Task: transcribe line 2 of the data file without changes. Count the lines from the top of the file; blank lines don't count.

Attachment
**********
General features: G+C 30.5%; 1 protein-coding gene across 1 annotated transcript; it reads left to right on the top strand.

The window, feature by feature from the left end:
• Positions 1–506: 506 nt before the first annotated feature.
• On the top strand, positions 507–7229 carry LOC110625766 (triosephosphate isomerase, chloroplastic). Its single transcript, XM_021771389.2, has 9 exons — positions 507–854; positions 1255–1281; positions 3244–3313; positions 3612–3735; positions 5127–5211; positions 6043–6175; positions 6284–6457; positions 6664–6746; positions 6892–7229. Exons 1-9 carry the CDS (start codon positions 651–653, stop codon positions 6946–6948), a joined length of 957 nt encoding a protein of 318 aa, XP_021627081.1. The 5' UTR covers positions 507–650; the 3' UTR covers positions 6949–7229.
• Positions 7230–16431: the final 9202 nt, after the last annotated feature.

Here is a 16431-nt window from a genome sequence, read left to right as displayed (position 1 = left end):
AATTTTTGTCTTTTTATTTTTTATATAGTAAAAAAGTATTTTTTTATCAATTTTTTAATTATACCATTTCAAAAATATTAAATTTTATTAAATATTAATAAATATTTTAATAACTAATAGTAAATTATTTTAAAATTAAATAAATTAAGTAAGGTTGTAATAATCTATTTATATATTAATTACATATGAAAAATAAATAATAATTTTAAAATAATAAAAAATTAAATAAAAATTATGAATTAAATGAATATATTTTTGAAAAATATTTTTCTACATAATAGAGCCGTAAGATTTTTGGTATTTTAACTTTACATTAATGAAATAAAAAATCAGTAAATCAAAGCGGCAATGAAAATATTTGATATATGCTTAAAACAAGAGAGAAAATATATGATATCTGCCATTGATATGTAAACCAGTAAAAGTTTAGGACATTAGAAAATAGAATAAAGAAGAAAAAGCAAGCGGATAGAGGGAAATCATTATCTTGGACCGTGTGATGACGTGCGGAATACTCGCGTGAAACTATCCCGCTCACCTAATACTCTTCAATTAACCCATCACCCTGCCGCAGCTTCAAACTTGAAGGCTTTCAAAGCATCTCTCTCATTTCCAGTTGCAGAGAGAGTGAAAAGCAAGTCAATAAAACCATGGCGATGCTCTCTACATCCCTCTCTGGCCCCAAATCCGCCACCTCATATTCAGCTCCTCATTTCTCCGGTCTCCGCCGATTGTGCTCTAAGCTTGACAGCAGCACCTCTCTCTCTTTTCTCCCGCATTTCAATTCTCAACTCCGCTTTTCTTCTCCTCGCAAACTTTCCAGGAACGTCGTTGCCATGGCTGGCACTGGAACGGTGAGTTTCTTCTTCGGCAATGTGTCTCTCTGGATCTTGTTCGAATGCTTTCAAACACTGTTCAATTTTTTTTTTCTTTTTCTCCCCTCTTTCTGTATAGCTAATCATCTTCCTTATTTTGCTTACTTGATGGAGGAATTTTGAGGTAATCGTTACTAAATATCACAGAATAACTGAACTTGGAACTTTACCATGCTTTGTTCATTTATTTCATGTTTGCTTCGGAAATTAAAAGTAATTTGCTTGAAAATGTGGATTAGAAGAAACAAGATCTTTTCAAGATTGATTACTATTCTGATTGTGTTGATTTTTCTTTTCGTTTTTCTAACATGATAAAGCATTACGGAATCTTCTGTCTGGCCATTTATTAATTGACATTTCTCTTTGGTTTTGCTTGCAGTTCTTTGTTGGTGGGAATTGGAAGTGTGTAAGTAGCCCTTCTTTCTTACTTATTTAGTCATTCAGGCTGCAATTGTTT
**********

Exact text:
The window, feature by feature from the left end: